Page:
Magic's Martins Tops Orlando Magazine's Most Powerful People List

Josh Cohen
Digital News Manager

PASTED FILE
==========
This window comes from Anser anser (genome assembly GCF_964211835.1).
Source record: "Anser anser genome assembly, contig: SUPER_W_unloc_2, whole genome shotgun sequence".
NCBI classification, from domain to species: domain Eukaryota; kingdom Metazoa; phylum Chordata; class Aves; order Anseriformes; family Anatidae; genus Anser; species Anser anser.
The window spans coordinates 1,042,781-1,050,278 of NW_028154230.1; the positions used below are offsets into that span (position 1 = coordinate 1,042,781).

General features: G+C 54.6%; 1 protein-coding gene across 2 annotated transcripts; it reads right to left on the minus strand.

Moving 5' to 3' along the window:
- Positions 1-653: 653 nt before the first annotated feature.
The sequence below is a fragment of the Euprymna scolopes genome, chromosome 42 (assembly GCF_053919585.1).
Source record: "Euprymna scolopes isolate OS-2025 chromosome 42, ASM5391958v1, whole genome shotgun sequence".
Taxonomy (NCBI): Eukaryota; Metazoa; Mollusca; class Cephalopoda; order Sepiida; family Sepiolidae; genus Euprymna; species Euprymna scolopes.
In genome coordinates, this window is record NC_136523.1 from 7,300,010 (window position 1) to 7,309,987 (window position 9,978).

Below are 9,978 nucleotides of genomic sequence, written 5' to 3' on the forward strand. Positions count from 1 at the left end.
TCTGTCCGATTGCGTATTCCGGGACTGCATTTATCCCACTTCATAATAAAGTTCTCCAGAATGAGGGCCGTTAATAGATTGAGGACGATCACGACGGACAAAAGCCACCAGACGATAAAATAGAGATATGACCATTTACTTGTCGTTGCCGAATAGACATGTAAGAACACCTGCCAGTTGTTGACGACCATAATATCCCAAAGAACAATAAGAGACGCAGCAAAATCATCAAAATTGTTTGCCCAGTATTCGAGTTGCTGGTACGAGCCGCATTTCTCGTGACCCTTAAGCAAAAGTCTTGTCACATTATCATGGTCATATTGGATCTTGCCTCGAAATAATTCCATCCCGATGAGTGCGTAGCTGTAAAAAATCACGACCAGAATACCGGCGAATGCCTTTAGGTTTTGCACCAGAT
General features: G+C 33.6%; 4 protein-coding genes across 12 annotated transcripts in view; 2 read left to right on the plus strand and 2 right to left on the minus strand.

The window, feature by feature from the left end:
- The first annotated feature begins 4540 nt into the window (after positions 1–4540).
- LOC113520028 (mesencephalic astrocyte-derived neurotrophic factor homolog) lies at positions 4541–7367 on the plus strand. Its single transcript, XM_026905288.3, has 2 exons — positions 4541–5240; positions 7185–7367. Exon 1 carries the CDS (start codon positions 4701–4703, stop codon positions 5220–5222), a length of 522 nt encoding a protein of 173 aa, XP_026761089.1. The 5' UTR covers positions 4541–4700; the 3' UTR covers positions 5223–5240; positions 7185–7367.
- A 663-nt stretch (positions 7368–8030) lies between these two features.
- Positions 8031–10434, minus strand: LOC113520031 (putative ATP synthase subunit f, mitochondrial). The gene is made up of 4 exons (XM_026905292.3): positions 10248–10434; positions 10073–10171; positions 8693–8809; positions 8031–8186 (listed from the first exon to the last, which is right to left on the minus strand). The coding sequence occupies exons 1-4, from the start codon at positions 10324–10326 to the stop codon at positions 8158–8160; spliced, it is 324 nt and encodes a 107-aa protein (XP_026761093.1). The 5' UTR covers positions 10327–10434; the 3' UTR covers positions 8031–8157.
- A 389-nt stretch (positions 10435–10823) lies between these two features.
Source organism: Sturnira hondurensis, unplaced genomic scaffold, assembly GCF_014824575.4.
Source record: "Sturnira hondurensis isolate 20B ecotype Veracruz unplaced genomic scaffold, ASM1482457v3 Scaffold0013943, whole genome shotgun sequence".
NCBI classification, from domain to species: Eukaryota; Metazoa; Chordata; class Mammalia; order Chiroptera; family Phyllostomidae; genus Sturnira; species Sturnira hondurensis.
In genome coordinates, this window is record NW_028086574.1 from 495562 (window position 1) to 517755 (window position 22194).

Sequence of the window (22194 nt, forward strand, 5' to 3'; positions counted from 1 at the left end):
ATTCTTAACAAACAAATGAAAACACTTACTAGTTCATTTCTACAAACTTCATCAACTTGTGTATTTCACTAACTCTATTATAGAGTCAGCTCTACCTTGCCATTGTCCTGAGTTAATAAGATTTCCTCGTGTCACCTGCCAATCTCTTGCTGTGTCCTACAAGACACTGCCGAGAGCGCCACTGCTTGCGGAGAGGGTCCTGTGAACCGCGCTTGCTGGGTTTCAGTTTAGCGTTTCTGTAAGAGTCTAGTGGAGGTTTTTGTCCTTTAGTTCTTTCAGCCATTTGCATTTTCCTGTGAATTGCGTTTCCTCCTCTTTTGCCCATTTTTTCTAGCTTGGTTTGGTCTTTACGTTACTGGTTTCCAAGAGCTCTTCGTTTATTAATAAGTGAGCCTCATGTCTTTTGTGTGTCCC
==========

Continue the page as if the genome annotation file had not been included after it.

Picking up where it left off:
By John Denton June 12, 2012 ORLANDO – Pinpoint any of the major developments and achievements in Orlando over the past five years and usually Alex Martins’ fingerprints can be found. As the day-to-day leader of the Orlando Magic and a person who serves on 10 different Board of Directors in the community, Martins is a man of action who specializes in getting things accomplished. Martins’ work with the Magic and throughout Central Florida helped him become the leader of Orlando magazine’s ``50 Most Powerful People in Orlando’’ list. He is the first private person to ever rank at the top of the list after the mayors of Orlando and Orange County and UCF’s president – all public employees – had dominated the prestigious list’s top spot since its inception in 2004. Martins, the Magic’s CEO since last December, ranks just ahead of Orange County Mayor Teresa Jacobs, Orlando Mayor Buddy Dyer, UCF President Dr. John Hitt and the late Gary Sain, the former President/ CEO of Visit Orlando. Martins, 48, was also was one of five people given ``Hall of Power’’ status after earning top-five status for five consecutive years. Others in the 2012 ``Hall of Power’’ class were Ronald Blocker, Meg Crofton, Rasesh Thakkar and Sain.  Martins’ rise to the top of the Orlando business community is a remarkable one considering that he got his start as a public relations director with the Magic in 1989. Since then, he’s steadily climbed the corporate ladder to where he now runs the day-to-day operations for the Magic. Quite possibly no one knows the organization better top to bottom, and he’s committed to making the Magic champions on and off the court. ``I grew up in this organization and if anybody does, I bleed Magic blue,’’ Martins said recently. ``I’ve learned the business from the ground up and I’ve virtually worked in every corner of this business – be it public relations, marketing or sales or in the development. It’s been a great period of 20 years in working with this (DeVos) family and this organization. I look forward to doing it several more years as well.’’ Clearly, the Magic like Martins’ business savvy and negotiating skills and want him running their organization for several more years to come. Martins was promoted to CEO in December and guided the franchise back to the NBA playoffs for a sixth consecutive season, the longest such streak in the Eastern Conference. Some of Martins’ finest work came in February and March when he took over discussions with Dwight Howard and convinced the Magic superstar center that it was in his best interests to remain in Orlando. Howard ultimately waived the opt-out clause in his contract, a move that kept him under contract with the Magic through next season. It was yet another landmark achievement for Martins, who a year earlier had overseen the construction and the grand opening of the dazzling Amway Center in downtown Orlando. The facility is considered the finest sporting venue in the NBA by Commissioner David Stern and it allowed Orlando to host the NBA All-Star Game in February with rousing success. But because Martins means so much to so many in Central Florida, Martins work with the Magic was just a small part of his imprint on the community. He helped convince Gov. Rick Scott to approve the SunRail project, helped a team lure the Burnham Institute for Medical Research to Central Florida and he helped broker the approval of the construction plans for the downtown Performing Arts Center. He also is chairman of the Metro Orlando Economic Development Commission, serves on the boards of Visit Orlando, Coalition for the Homeless, the Central Florida Commission on Homelessness and the Central Florida board of directors for Seaside National Bank & Trust. ``I’m a people person,’’ Martins told Orlando magazine. ``I’m also an optimist by nature. From my optimistic point of view, once you take emotion out of the situation, you can get two people to see common ground. I love the challenge. I relish the opportunity to bring parties together and find a compromise or come to a solution to a problem that may not be exactly what everybody wants, but ultimately allows all the parties to achieve what their goals are.’’ Martins’ desire to make an impact on the community as well as on the basketball court spreads throughout the Magic organization. Every member of the Magic’s leadership team sits on at least one community board. In the last year the Magic’s staff provided more than 6,000 volunteer hours and affecting the lives of approximately 75,000 children. Saying for years that he has channeled legendary Magic owner Rich DeVos’ desire to win on the court and in the community, Martins is more than happy to have his hand in several projects throughout Central Florida. When one wins, we all win, Martins said.  ``Ultimately, I want the Magic’s impact to be Orlando’s first world championship in a major professional sport,’’ Martins told Orlando magazine. ``But it goes beyond that. Hopefully it’s the piece that we already execute on all the time, and that’s to have a major impact on Central Florida and the quality of life in Central Florida.’’ Note: The contents of this page have not been reviewed or endorsed by the Orlando Magic. All opinions expressed by John Denton are solely his own and do not reflect the opinions of the Orlando Magic or their Basketball Operations staff, partners or sponsors. His sources are not known to the Magic and he has no special access to information beyond the access and privileges that go along with being an NBA accredited member of the media.

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